“My success is going to be measured by the amount of residents I could get vaccinated in the City of Central Falls.”

Arditi: Central Falls residents have had to register for a vaccination appointment online. But as you know, some residents don't have regular access to computers or the internet. What is being done to reach those people?

Mayor Rivera: I have not had access to getting 600 or 1,000 vaccines that I can put a plan in place and say: this is what we're going to do to target the most vulnerable population. The first vaccines that came to the city came through the Central Falls Housing Authority. All of the residents there are either elderly or disabled, so the most vulnerable population. The 600 vaccines that (Pharmacist) Eugenio Fernandez reached out to me about (donating) happened very quick. We sent out a text like a robocall or verbal text through the school district so that families could register. The first session, which was Wednesday, there were 150 vaccinations done at that clinic at the Knights of Columbus. For Saturday, he was going to distribute another 150 vaccines. We're working on a clinic for this Saturday. And right now the conversation is trying to target residents who are over the age of 75.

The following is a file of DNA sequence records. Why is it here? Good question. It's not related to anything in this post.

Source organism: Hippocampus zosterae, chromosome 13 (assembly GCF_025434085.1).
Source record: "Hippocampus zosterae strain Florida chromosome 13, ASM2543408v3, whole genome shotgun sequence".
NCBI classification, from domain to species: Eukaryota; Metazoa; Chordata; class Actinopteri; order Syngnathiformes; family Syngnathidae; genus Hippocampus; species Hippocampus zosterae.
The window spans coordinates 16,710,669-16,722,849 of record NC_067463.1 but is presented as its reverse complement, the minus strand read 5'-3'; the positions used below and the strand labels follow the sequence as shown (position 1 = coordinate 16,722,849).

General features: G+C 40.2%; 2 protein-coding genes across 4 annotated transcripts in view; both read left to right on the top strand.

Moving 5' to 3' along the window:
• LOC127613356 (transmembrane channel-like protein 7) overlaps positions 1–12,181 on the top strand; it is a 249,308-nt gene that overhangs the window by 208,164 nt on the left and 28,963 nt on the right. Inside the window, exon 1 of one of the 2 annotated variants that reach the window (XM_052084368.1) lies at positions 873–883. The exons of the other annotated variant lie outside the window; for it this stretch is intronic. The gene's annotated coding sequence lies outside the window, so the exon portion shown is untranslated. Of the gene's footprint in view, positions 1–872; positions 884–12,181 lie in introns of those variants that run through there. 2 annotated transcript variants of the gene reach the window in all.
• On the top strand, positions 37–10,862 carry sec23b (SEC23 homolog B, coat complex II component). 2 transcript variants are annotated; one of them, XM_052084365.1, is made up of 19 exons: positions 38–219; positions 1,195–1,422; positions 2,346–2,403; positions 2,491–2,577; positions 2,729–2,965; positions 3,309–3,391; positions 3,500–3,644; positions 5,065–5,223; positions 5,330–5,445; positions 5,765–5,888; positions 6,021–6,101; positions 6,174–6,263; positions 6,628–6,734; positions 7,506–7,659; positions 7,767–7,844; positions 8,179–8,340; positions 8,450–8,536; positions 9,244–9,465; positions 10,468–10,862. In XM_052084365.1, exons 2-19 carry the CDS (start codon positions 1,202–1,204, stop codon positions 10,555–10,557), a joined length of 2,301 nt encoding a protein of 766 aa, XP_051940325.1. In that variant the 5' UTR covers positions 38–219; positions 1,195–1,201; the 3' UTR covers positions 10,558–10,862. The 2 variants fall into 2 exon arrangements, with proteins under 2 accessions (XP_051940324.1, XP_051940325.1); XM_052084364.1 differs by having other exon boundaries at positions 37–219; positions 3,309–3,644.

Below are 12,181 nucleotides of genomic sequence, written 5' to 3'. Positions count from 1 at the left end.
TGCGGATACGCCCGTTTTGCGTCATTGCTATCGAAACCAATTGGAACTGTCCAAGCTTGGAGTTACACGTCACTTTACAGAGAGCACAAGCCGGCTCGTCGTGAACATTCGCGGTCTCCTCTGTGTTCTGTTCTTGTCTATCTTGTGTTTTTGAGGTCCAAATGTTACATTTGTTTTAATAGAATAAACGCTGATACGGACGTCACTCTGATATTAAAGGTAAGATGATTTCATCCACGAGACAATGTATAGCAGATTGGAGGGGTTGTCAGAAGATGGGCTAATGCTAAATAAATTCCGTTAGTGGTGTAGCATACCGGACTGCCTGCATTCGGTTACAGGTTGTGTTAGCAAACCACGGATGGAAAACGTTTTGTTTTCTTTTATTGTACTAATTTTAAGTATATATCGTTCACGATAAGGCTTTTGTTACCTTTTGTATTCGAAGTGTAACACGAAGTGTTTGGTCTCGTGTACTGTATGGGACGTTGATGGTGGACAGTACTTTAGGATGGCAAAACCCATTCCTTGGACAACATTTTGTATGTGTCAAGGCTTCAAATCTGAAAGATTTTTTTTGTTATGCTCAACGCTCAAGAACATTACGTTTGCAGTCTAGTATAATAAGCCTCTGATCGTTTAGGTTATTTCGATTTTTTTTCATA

Arditi: You mentioned that Central Falls used the school systems robocall system to invite families to sign up for the vaccine on a first come first serve basis. What was the reasoning behind that approach? And how did it work?

Mayor Rivera: We had one day to get the message out. And it was the easiest way to get residents to register. You know, for weeks, we've been having conversations about what the message is going to be regarding the vaccine. There's a lot of talk about this vaccine. And we've talked about the fear of our residents not wanting to register for this vaccine. We thought this was going to be the fastest way for residents to register for the vaccine. We honestly didn't think our residents were going to register as quick as they did.